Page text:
seen pub numbers halve over the last century, in the last 5 years 257 micropubs haveopened to “promote conversation. Drawing on interviews with publicans and regulars oflocal micropubs, as well as participant observation, the pilot study offers insights into the micropub as a third place which has the potential to re-engage citizens in civic life
2. Phil Mellows (Independent) The New Drinking Spaces: Micropubs and Tap Rooms
Against the current of pub closures, and against the common perception that pubs need to be food-led to survive in the marketplace, recent years have seen the emergence, and fast growth, of two styles of pub where drinking, specifically drinking beer, dominates: the micropub and the brewery tap room. Both have been driven by objective circumstances: the micropub by the 2003 Licensing Act and the recession; the tap room by the proliferation of microbreweries and the economics and logistics of brewing. Both share some characteristics, too, notably a desire for informal, sociable spaces, an ‘authentic’ experienceand good beer.
They tend, however, to attract very different kinds of customer with very different drinking behaviours. The micropub can be seen as a modern interpretation of the beer houses thatsprang up following the 1830s Beer Act and reflect a nostalgia for a ‘proper pub’, serving mostly ‘real ale’ to mostly middle-aged men. The on-site brewery tap room, however, is a genuinely modern phenomenon that attracts a diverse demographic keen to explorenovelty and an authentic experience that derives not from ‘tradition’ but from a proximityto artisan production and producers. I shall compare and contrast these new drinking spaces, present the latest numbers and trends, ask what lies behind their popularity andwhat it means for changing drinking behaviours and the evolution of ‘the pub’ in Britishsociety.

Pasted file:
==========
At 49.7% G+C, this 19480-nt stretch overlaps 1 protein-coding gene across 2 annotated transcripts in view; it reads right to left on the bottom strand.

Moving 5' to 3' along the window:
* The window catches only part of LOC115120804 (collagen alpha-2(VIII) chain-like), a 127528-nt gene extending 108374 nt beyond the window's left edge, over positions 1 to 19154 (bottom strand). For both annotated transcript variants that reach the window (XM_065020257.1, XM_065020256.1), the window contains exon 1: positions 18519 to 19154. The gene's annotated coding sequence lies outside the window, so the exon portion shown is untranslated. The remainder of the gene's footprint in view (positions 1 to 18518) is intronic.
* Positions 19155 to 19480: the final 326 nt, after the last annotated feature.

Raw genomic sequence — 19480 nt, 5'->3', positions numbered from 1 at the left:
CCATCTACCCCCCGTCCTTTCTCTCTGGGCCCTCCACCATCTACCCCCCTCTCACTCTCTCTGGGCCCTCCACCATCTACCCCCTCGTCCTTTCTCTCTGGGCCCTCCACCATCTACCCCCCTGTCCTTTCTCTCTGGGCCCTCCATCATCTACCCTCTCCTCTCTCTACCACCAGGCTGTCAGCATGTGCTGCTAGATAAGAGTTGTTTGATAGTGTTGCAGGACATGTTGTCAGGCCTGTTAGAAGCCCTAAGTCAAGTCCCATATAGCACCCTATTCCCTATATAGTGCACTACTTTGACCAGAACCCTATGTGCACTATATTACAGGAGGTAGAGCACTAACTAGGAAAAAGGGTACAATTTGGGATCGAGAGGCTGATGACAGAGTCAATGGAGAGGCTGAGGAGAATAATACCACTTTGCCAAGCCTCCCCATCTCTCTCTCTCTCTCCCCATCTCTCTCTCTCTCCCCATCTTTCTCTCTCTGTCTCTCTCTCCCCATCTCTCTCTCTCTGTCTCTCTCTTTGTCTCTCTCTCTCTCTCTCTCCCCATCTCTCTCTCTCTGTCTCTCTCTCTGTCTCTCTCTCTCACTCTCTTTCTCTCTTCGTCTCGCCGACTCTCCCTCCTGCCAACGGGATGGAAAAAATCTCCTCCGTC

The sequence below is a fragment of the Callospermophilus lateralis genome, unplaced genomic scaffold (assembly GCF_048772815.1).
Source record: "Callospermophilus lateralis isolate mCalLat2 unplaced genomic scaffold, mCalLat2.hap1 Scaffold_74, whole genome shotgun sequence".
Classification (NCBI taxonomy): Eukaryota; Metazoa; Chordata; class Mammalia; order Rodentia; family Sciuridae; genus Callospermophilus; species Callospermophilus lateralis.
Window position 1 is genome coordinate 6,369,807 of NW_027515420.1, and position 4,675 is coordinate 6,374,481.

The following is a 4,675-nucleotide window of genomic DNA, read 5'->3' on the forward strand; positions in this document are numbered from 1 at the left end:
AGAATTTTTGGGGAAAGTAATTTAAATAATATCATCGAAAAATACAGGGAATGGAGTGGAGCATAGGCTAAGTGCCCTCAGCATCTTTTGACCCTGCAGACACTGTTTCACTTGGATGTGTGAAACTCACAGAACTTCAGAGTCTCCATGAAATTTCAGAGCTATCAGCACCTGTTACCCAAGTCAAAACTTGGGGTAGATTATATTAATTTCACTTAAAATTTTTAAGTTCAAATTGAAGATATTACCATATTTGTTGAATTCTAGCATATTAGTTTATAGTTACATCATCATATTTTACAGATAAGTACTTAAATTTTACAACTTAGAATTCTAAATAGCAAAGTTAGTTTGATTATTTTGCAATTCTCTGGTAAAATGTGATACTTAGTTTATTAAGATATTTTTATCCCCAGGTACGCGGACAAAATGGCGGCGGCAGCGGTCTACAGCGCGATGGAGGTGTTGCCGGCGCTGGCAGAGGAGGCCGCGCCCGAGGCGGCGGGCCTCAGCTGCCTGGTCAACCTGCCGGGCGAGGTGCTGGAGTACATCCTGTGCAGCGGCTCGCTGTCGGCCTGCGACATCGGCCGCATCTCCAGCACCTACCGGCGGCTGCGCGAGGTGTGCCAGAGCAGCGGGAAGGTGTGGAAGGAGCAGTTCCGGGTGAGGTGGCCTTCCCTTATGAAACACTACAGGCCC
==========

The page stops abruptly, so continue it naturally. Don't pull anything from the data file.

3. Iain MacRury (Bournemouth): Wetherspoons and Brexit as Branded Content ABSTRACT TO FOLLOW
13.45-14.45 – Roundtable discussion/Future DSN Cluster Activities
(Sam Goodman) Roundtable discussion including local brewers and distillers.
Panel 3: 14.45-16.15.
1. Mario de Benedittis (Università degli Studi di Milano) Practices, Fields And Agents Of Expert Wine Tasting
In sociology, practices of expert wine tasting have been studied almost exclusively focusing on:
- a) dynamics involving sommeliers, analyzing what happens during the courses, the language used, the actions implemented by novices following training courses in wine bars;
- b) the enological critique, facing rarely others technical tastings like those involving, for example, oenologists.
More generally, the reflection is often oriented to aspects linked to perception, cognition, or classification. The technical tasting is instead a set of practices involving different social worlds and professional roles, depending on who is the taster and where and when the tasting happens: selectors for a distribution, wine sellers, agronomists, winemakers, producers, sommeliers, organizers of fairs, judges of a competition, members of a D.O.C.